Diamonds aren’t a girl’s best friend. It’s actually her vagina.
From the time we understand our vagina as little girls to giving her the respect she deserves as women, there’s a bond that develops between us and the most intimate part of our body. From our first period to our first sexual intercourse, our vaginas are subjected to pressure, pain, pleasure, and everything in between.
However, despite the key role the vagina plays in a woman’s life, she’s balefully ignored by most of us. Vaginal health is something that we know we should be concerned about, but most of us don’t have the memo on how to go about it.
Practice safe sex
This is a no-brainer. Using a condom during sexual intercourse reduces the chances of catching Sexually Transmitted Diseases (STDs) like HIV, herpes, gonorrhoea, and chlamydia. According to reports, using condoms also help maintain a steady pH level for the vagina, touted to be anywhere between 3.8-4.5, which is important because it helps retain the health of the good bacteria that help fight Urinary Tract Infections (UTIs), yeast infections and other diseases.
An additional point to note here is something we all turn a blind eye to—lubes! Buying and using lubricants during sex isn’t just a ‘man’s duty’. Sometimes, it’s normal to experience vaginal dryness and using a lubricant can stop the intercourse from being painful and causing abrasions.
About 20 percent of women tend to wash out their vagina with a mixture of water and vinegar, baking soda, or iodine. This is extremely harmful, because it increases the vaginal pH level, and with it, the growth of harmful bacteria which can cause a slew of infections. Everyone loves a good fruity body wash, soap and powder, but these are not to be used inside the vagina because unlike the skin around the rest of our body, it doesn’t have the additional layer of protective tissue.
Don’t skip that doctor’s appointment
A common mistake that most of us make is shying away from that looming doctor’s appointment. Especially, when that doctor is our gynaecologist. However, an annual visit to go get pap-smeared is highly recommended by most health experts especially after women become sexually active or after they hit menopause. Fibroids and PCOS are common among women after a certain age, but it’s always better to diagnose it and treat it before it leads to a larger problem—fertility or otherwise—in the future.
While we may be favourable to the idea of wearing sexy thongs and lacy underwear, they aren’t ideal for maintaining vaginal hygiene. The preferred candidate? Cotton. Wearing cotton underwear helps in letting air into the vagina and absorb the moisture. Otherwise, there arises the painful possibility of an ugly red rash around the sides and entrance of the vagina. Even with cotton, it’s important that we change our underwear at least once or twice in a day.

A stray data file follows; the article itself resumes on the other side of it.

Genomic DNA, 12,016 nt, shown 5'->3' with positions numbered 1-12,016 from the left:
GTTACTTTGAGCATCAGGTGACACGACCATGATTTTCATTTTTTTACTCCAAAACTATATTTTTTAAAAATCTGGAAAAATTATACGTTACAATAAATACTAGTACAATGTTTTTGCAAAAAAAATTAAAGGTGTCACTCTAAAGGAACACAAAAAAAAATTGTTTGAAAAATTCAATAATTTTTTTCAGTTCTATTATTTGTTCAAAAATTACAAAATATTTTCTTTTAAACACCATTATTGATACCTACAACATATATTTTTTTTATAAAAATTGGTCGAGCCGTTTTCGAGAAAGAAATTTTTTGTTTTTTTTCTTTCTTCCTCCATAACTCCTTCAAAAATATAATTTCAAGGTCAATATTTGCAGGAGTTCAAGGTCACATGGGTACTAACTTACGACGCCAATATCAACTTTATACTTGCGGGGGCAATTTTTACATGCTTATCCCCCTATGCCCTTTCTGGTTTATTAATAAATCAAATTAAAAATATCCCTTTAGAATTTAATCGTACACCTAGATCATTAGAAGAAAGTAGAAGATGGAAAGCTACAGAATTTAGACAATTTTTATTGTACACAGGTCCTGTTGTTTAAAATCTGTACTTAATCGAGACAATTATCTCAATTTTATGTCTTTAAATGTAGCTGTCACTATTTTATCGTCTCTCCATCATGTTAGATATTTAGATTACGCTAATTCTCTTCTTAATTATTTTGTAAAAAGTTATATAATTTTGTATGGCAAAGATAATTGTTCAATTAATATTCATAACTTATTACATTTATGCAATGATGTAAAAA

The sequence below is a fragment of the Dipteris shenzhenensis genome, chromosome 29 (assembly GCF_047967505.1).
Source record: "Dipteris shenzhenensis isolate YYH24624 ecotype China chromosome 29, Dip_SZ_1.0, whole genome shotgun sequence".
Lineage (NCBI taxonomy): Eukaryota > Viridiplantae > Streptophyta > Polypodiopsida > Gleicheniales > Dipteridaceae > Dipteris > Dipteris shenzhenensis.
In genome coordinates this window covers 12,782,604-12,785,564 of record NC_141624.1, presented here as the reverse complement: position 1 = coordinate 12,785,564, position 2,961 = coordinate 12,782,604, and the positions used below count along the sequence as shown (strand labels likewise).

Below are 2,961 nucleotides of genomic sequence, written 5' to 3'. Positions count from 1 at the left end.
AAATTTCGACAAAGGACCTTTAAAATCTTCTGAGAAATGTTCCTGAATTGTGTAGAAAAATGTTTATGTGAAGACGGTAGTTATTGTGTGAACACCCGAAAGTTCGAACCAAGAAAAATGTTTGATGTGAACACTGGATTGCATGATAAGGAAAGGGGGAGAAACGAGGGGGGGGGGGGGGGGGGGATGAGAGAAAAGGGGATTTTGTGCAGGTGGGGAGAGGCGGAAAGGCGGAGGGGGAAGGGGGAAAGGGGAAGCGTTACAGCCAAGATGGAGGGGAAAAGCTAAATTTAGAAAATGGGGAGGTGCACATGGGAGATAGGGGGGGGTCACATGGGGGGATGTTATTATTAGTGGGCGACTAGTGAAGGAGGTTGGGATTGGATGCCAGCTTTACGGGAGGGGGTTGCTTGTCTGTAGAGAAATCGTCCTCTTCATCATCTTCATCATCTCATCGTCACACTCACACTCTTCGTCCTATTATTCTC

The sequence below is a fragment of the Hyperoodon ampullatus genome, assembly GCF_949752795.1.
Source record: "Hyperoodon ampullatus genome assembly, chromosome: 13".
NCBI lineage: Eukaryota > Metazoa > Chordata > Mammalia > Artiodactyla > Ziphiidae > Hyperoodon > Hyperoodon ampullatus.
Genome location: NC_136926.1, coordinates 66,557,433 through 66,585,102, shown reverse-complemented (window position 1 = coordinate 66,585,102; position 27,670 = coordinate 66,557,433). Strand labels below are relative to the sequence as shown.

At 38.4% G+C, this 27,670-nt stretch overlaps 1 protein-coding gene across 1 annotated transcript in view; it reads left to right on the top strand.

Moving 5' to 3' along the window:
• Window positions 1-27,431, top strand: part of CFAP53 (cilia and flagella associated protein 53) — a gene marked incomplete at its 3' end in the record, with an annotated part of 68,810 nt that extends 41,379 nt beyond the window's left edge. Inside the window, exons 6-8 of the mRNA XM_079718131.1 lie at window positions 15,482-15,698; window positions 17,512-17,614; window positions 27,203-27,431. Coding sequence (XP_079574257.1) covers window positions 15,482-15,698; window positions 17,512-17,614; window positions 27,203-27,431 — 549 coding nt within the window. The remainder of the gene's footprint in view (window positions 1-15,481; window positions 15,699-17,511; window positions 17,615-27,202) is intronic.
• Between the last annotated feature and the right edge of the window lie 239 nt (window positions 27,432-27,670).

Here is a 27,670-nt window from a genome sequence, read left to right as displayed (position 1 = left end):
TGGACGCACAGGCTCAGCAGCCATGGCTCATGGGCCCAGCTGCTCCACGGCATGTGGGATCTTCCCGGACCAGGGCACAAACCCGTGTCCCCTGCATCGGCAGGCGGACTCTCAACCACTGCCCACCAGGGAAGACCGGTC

Let’s talk about periods
A BBC report from May 2020 found that only 36 percent of Indian girls and women use and have access to sanitary napkins, while the remaining population uses old cloth, rags, husk or ash to manage the flow. It also stated that as a result, nearly 23 million girls in India drop out of school annually once they start their period. This is a horrifying statistic for a country of billions. When India went into a lockdown due to the coronavirus pandemic in March, a lot of young girls who were receiving a free supply of sanitary napkins from their schools, had their supply cut off.
While the Indian government has been rallying for awareness and discussion regarding menstrual hygiene over the past few years, not much has actively been accomplished in the interim: in introducing new and important measures for the distribution of free or subsidised disposable pads among the rural sections of society or by offering cheaper, sustainable alternatives like menstrual cups, and reusable pads.
The 2015-2016 National Family Health Survey had reported that the number of disposable pad users in India had increased to 58 percent, with rural users at 48 percent and urban users at 78 percent. However, the introduction of GST on disposable pads caused an overall surge in the prices of disposable pads, especially for women residing and working in rural parts of India, and the numbers have since changed.
According to a report, women in slums of Hyderabad do recognise that cloth is a bad substitute for sanitary napkins and due to factors such as limited private washing spaces, they do not hygienically utilise the cloth products. The report also revealed that even among the disposable pad users, many practised unhygienic methods such as wearing the pad for the whole day or for two consecutive days when the flow is light.
While the measures and methods available to women from different socio-economic backgrounds regarding vaginal health are highly differentiated, the need to open up a conversation and spread awareness about menstruation, contraceptives and routine check-ups mark the tip of the iceberg. To this end, women need to work together and stop tip-toeing away from the speaking about the most important part of our body—our vagina.
(Edited by Kanishk Singh)